According to Merriam-Webster Online, an intelligence operation is the process by which governments, military groups, businesses, and other organizations systematically collect and evaluate information for the purpose of discovering the capabilities and intentions of their rivals. Highly sensitive information must derive from a clandestine collection, and generally falls into three categories: human intelligence, signals intelligence, and photographic intelligence. The Office of Strategic Services (OSS) was a U.S. agency created in 1942 during World War II under the jurisdiction of the Joint Chiefs of Staff for the purpose of obtaining such intelligence. During WWII, many women began to participate in war operations through the OSS and other similar agencies. Of the many brave women to pioneer through this new occupation, Mary Bancroft, Jane Foster, Virginia Hall, and Amy Elizabeth Thorpe Pack became legendary figures in their life-threatening enterprises.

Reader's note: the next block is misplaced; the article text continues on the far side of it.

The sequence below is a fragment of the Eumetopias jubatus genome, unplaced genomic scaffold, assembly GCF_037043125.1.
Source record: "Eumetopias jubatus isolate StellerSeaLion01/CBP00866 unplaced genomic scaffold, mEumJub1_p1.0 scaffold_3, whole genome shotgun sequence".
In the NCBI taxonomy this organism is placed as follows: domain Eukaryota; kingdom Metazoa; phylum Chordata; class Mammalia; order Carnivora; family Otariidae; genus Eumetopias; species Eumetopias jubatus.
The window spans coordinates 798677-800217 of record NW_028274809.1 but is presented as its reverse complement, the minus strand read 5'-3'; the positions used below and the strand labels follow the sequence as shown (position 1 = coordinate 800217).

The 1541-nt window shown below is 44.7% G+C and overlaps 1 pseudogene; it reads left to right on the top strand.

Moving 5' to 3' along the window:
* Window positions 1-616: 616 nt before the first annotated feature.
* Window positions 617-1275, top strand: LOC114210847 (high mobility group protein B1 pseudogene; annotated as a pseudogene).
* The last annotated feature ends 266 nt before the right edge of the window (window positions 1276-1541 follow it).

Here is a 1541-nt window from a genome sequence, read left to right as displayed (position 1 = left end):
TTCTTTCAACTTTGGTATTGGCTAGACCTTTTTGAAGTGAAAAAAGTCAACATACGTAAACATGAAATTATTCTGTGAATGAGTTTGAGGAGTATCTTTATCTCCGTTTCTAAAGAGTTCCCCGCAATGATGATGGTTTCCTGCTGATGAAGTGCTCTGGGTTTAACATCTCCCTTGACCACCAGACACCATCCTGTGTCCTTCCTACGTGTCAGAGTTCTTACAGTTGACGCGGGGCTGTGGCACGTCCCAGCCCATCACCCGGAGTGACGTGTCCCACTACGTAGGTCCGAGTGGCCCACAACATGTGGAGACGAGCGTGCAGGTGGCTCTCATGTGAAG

Exceeding standard accomplishments of her 20th century women peers, Mary Bancroft earned one of the highest positions in the OSS, aiding not only the Allies, but also the cause for women in general.
Born in Cambridge, Massachusetts in 1903, Mary was the first daughter to Mary Agnes Cogan and of Hugh Bancroft, later publisher of The Wall Street Journal (Knowles). After graduating from The Winsor School, in Boston in1921, Mary attended Smith College for three months in 1922. She married Sherwin Badger, figure skating champion of the U.S.A. While spending a year in Cuba for Sherwin's business in the United Fruit Company, they had three children: a son George who died in infancy, Sherwin, Jr., and Mary Jane. In 1932, Mary divorced Sherwin and 3 years later, married Jean Rufenacht.
Later in the 30's, Bancroft moved to Zurich, where she was analyzed by and studied with C.G. Jung. This was a formative experience and psychology eventually became a life-long interest (Knowles). Being...